Saturday, May 25, 2013

CHARLOTTE, NORTH CAROLINA: THE BILLY GRAHAM LIBRARY AND FAMILY HOMEPLACE

After our tour of Charleston and Savannah, we returned to Charlotte, North Carolina, to catch our flight home. There isn't a lot to do in Charlotte, but everything we looked at mentioned the Billy Graham Library just outside of town. We had nothing else on our itinerary and an hour to kill, so why not?

Billy grew up on a 300-acre dairy farm a few miles outside Charlotte.  The 2,400 square-foot two-story home, where he lived from age nine until he went away to college, has been moved twice, first in 1984 to Praise the Lord's Heritage USA site (a religious theme park in Fort Mill, South Carolina), and then in 2006 to this site next to the Billy Graham Library (the building with the cross-shaped door/window), about four miles away from the original farm.
The site reminded me of the Joseph Smith Birthplace in Sharon, Vermont. Tasteful landscaping and native forest surround the complex, and friendly guides/missionaries are on hand to answer any questions.

 The home is decorated in what the site's literature calls "the comfortable mixed style Mother Graham [Billy's mom] enjoyed in her later years, with items from various decades--including some original furnishings and memorabilia."


It is nice to breeze through the home, which is really a reproduction rather than a restoration, but the true attraction is the Billy Graham Library.  The term "Library" doesn't refer to its collection of books, although it does include "Ruth's Attic Bookstore," named after Billy's wife. The building is actually a museum detailing Billy Graham's life and work (similar to a Presidential Library) and a crusade center.
 There are several rooms that display memorabilia from Billy Graham's life and ministry:

This photo from 1947 shows the enormous crowds the twenty-nine-year-old Billy Graham drew for his sermons.  
Louis Zamperini, the Olympic runner and World War II Japanese prison camp survivor who Laura Hillenbrand wrote about in her fabulous book Unbroken
attended a rally very similar to this one just two years later, and it changed his life.
Zamperini and Graham.  Read the story about Zamperini's conversion here.
I love the line-up on the marquee in this 1972 photo:

The bookstore, complete with a larger-than-life statue representing the Parable of the Sower, is impressive:
I think some of the seminary teachers I know would love this little statue:
While visitors are waiting for a tour, they can also visit the Graham Brothers Dairy Bar:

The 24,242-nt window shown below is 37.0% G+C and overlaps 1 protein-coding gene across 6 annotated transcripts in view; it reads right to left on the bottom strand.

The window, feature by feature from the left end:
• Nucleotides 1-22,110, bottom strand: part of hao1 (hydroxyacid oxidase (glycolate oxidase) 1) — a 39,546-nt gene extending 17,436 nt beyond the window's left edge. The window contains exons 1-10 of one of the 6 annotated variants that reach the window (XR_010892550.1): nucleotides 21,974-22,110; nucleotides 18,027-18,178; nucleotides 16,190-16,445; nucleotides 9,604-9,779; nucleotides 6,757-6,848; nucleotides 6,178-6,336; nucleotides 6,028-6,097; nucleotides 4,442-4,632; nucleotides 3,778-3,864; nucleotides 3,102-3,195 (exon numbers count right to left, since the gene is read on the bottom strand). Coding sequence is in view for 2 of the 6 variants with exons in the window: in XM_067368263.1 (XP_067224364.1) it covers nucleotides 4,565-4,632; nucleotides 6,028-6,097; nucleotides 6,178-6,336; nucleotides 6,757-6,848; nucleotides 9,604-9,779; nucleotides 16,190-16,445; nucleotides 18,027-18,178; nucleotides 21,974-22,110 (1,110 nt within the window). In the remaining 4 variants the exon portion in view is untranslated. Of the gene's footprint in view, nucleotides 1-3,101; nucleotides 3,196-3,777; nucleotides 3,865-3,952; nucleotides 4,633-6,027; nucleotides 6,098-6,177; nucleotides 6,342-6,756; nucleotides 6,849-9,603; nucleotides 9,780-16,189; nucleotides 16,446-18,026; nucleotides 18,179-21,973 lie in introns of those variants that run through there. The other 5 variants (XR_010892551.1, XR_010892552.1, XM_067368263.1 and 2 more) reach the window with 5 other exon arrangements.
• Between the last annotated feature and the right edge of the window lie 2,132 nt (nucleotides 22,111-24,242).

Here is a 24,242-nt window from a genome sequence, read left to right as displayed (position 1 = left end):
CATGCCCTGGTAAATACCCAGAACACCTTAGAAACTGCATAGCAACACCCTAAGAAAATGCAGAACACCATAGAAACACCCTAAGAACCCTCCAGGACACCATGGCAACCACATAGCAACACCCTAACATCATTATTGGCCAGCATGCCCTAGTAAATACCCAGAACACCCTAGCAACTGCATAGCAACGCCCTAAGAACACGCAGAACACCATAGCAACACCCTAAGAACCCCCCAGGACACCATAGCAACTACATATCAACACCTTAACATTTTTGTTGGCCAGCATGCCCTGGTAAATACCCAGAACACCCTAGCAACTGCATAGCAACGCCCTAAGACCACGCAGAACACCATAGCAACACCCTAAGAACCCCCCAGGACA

Since we were a bit pressed for time, we couldn't take the full tour, but we did walk through all of the exhibit areas.  There was quite a bit of information about the Grahams' lives, including Ruth Graham's childhood with her missionary parents in China and Korea:

On a full tour, visitors catch a bit of the revival spirit in this room:

Footage of some of Graham's sermons plays in another room:
At the end of the tour, guests are asked to commit to receiving Christ as their personal savior, and are given time to meditate,  pray, and speak with missionaries:
Guides/missionaries are friendly but not pushy, and I suspect our experience there was not unlike the experience an evangelical would have on Temple Square in Salt Lake City.

Just like LDS historical sites, the grounds around the house and complex are exceptionally well-groomed. Religious music was being piped through strategically placed speakers, creating a lovely, peaceful atmosphere. A Memorial Prayer Garden lies at the edge of the woods at the end of this cross-shaped brick walkway.


 Billy Graham's wife of 64 years, Ruth, died in 2007 and is buried in this garden area:
 There is a nice spot for Billy right next to her:
Can anyone translate that kanji for me?
Regardless of your religion, I think the Billy Graham Library complex is well worth the hour or two it takes to visit.  Graham's influence on the Christian world has been immense, and it is interesting to learn a little bit more about his life and work.

And if you are interested in the Billy Graham/Louis Zamperini connection, watch this video:



Yay! Officially caught up on all our travels, just in time for another trip . . . 

4 comments:

  1. I enjoyed reading about this visit from Bob's view, and now from yours. What an incredible man. I do love Ruth's headstone.

    Thanks for including that video from Louis Zamperini! I loved the book, and it was interesting to see and hear him.

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  2. Now I really need to read Hillenbrand's book. You guys really did cram a lot into one trip. I thought it was interesting that she had a rug in her kitchen.

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  3. The chinese character means "Righteousness". Pretty cool because it is a composite of two glyphs, the top glyph meaning "Lamb" and the bottom "Me".

    In essence, the Lamb of God (Christ) covering me = Righteousness.

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    Replies
    1. What a beautiful sentiment. Thank you for sharing that.

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